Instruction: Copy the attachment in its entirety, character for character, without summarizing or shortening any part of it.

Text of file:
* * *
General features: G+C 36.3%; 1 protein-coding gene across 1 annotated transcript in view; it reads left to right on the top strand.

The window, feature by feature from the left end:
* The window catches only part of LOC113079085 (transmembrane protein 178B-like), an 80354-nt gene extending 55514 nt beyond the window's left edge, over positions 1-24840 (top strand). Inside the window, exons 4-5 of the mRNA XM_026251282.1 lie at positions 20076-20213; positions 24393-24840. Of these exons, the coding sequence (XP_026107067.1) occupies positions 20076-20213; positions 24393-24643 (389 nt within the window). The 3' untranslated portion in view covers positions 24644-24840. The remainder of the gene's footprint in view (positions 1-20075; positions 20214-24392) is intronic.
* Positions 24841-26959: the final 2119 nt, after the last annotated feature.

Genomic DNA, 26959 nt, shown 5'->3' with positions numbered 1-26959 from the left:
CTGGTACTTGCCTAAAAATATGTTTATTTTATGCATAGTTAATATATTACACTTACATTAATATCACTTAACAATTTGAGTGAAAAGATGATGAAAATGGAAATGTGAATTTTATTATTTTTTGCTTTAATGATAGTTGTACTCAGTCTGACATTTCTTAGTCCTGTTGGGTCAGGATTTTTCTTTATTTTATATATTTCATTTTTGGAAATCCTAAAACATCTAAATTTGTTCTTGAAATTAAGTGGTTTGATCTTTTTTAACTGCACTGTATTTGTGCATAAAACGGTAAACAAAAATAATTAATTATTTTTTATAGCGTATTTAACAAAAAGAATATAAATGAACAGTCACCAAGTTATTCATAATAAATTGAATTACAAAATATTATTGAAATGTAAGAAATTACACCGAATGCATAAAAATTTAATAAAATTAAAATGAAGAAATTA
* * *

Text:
General features: G+C 36.3%; 1 protein-coding gene across 1 annotated transcript in view; it reads left to right on the top strand.

The window, feature by feature from the left end:
* The window catches only part of LOC113079085 (transmembrane protein 178B-like), an 80354-nt gene extending 55514 nt beyond the window's left edge, over positions 1-24840 (top strand). Inside the window, exons 4-5 of the mRNA XM_026251282.1 lie at positions 20076-20213; positions 24393-24840. Of these exons, the coding sequence (XP_026107067.1) occupies positions 20076-20213; positions 24393-24643 (389 nt within the window). The 3' untranslated portion in view covers positions 24644-24840. The remainder of the gene's footprint in view (positions 1-20075; positions 20214-24392) is intronic.
* Positions 24841-26959: the final 2119 nt, after the last annotated feature.

Genomic DNA, 26959 nt, shown 5'->3' with positions numbered 1-26959 from the left:
CTGGTACTTGCCTAAAAATATGTTTATTTTATGCATAGTTAATATATTACACTTACATTAATATCACTTAACAATTTGAGTGAAAAGATGATGAAAATGGAAATGTGAATTTTATTATTTTTTGCTTTAATGATAGTTGTACTCAGTCTGACATTTCTTAGTCCTGTTGGGTCAGGATTTTTCTTTATTTTATATATTTCATTTTTGGAAATCCTAAAACATCTAAATTTGTTCTTGAAATTAAGTGGTTTGATCTTTTTTAACTGCACTGTATTTGTGCATAAAACGGTAAACAAAAATAATTAATTATTTTTTATAGCGTATTTAACAAAAAGAATATAAATGAACAGTCACCAAGTTATTCATAATAAATTGAATTACAAAATATTATTGAAATGTAAGAAATTACACCGAATGCATAAAAATTTAATAAAATTAAAATGAAGAAATTA